Tennessee Trucking Accidents and HOS Rule Changes

Drowsy driving accidents can happen to any driver, but are especially deadly when a truck driver is involved. Unfortunately, trucker shortages have caused many professional truckers to be overworked and have caused some trucking companies to place a lot of pressure on their drivers to make deliveries within a short period of time. This creates an accident risk for people in Johnson City and throughout the Tri-Cities.

Truck accident lawyers in Johnson City know that a trucker who is overtired is likely to make dangerous or even deadly mistakes. The Federal Motor Carrier Safety Administration (FMCSA) establishes rules for professional truck drivers and instituted a change to the hours-of-service limitations in order to try to reduce the risk of drowsy driving accidents by fatigued drivers. Professional trucking groups including the Owner Operator Independent Drivers Association (OOIDA) have spoken out against these rules and have even gone to court to try to argue that the FMCSA didn’t follow the proper process in setting the new limitations.

While the rules have been in effect for just three months, truckers who are members of these professional organizations are already speaking out and saying that the rules are causing problems in practice. Considering the opinions of these truckers is important, but it will also be important to observe crash rates over time in order to get an accurate picture of whether the FMCSA hours-of-service rules actually result in truckers being better rested, and thus safer on the roads.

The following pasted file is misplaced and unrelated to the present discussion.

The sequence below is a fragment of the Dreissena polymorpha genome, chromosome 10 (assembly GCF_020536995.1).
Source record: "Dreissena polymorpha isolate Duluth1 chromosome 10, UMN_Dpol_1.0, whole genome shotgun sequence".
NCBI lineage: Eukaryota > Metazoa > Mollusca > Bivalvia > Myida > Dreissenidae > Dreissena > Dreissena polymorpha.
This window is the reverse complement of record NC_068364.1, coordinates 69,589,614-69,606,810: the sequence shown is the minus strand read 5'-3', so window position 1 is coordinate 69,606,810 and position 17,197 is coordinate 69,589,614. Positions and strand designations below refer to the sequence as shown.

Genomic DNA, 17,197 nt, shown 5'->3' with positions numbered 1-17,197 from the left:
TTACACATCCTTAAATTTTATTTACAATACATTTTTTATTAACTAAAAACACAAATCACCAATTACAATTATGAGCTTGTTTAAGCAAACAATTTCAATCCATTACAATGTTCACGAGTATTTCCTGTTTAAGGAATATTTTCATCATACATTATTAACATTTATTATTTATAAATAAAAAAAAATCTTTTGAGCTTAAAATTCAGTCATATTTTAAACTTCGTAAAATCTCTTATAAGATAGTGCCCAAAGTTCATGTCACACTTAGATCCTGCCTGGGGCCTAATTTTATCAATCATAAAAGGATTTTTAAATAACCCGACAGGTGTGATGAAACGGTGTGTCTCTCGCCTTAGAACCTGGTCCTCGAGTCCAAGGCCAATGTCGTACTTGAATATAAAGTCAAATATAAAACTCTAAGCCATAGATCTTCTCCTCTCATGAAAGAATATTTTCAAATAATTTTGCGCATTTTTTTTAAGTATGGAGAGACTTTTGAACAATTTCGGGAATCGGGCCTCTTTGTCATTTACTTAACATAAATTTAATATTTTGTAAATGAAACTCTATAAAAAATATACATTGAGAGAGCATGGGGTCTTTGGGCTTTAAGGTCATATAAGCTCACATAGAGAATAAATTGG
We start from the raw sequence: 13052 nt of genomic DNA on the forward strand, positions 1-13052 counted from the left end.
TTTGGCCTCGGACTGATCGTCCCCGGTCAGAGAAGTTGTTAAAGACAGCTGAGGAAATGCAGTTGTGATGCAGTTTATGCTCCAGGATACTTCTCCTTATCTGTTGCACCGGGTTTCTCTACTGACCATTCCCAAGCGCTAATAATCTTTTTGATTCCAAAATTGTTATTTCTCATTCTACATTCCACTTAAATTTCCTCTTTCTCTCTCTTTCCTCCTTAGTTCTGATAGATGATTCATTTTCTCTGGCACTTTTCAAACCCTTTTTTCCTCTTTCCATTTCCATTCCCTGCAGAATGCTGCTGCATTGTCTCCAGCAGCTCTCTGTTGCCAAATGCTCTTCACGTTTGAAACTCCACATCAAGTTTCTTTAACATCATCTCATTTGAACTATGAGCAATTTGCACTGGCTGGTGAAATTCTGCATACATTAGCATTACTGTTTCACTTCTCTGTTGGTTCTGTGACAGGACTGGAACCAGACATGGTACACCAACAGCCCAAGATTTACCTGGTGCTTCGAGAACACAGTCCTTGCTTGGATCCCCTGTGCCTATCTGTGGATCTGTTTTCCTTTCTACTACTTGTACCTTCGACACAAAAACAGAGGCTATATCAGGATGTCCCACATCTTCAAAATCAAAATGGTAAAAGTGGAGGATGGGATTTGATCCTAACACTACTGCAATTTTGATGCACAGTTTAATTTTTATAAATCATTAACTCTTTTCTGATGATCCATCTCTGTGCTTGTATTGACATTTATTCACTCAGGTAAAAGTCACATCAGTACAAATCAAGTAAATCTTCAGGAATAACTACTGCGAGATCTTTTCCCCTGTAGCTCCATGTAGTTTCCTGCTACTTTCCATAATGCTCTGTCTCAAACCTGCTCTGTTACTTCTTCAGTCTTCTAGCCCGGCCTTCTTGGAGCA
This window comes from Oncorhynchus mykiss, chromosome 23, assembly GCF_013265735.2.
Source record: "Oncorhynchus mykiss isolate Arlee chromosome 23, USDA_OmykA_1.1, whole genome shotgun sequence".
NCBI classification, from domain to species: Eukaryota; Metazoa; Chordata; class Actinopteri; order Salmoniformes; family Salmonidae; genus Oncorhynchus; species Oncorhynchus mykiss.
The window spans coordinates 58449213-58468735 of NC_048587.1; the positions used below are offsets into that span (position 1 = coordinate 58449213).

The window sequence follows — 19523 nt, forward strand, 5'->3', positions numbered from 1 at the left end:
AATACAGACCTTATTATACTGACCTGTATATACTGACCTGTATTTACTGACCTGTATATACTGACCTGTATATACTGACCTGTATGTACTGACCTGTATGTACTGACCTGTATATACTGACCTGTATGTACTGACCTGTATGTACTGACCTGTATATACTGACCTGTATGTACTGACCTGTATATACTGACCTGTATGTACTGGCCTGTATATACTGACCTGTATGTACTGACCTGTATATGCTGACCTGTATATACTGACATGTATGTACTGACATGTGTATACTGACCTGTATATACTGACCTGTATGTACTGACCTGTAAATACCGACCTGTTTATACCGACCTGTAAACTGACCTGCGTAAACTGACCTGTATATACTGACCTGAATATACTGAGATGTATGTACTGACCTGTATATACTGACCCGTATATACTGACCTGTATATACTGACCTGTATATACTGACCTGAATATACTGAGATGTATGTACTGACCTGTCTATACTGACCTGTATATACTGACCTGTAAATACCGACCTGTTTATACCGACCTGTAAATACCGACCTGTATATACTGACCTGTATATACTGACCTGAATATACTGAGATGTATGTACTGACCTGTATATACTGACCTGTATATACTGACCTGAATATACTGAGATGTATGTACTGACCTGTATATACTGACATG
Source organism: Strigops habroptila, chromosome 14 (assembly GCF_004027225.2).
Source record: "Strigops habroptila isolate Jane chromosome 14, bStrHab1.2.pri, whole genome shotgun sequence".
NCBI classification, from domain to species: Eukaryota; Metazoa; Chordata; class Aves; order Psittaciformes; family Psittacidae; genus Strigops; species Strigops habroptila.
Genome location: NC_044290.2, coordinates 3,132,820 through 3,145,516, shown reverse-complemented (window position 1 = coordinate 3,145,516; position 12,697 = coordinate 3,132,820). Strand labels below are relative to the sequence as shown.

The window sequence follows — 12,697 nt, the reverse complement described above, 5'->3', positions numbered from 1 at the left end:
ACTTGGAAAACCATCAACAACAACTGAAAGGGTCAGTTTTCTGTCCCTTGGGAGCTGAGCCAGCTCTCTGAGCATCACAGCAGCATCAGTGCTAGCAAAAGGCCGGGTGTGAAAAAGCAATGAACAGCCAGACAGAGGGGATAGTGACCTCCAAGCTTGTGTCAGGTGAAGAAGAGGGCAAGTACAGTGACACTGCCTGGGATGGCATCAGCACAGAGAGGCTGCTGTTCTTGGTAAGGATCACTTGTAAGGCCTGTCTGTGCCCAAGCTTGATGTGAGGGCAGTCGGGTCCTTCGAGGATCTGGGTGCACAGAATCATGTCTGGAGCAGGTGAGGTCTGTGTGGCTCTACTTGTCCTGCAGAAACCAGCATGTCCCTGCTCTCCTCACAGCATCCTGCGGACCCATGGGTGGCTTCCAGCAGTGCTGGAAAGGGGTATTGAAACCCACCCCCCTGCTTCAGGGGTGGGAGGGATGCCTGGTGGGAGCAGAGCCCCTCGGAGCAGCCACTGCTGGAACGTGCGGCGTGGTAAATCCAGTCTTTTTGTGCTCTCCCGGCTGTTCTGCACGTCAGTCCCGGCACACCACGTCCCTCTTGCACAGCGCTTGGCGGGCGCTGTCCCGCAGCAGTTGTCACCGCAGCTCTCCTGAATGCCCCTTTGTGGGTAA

Many Truckers Say Rules Not Reducing Fatigue

According to Landline Magazine, the OOIDA surveyed its members about several key issues related to the hours of service rules. A total of 53 percent of truckers responding to the survey said that the new limitations had no impact on their level of fatigue, while 46 percent of truckers said that the FMCSA rules actually made things worse and resulted in them being more tired.

Two provisions that were of special concern to truckers included a requirement that drivers take a 30 minute rest break within the first eight hours of driving; and a requirement that drivers take a 34-hour rest break after driving a total of 60 hours in seven days or 70 hours in eight days. The OOIDA asked drivers to weigh in on these two topics, and most said that these rules were causing problems.

The majority of drivers reported that they didn’t actually rest during their 30 minute rest break but that they instead just parked their vehicles and waited for their break to end. Parking the vehicles, however, presents a huge challenge for many truckers because there is limited truck parking available in many places. As a result, some truckers said they had to waste time finding a place to take this break and thus lost as much as an hour of actual productive drive time. Overnight truckers were the OOIDA members most likely to have a problem with the 30-minute rule.

The 34-hour break period was also a problem, in large part because the rule mandates that the driver include at least two periods between the hours of 1:00 and 5:00 am in this 34-hour time span. Drivers said this rule impeded flexibility and productivity, while not making them any less tired.

Of course, there are a lot of reasons for truckers to be against these new rules, since stricter limits on their driving time could affect income. It will be important to monitor the real-world effects of the new FMCSA rules in determining whether the rules were effective at reducing drowsy driving crashes.

If you are in a truck accident in Johnson City or in the Tri-Cities, contact Meade Injury Law Group today at (423) 464-7779for a free case consultation

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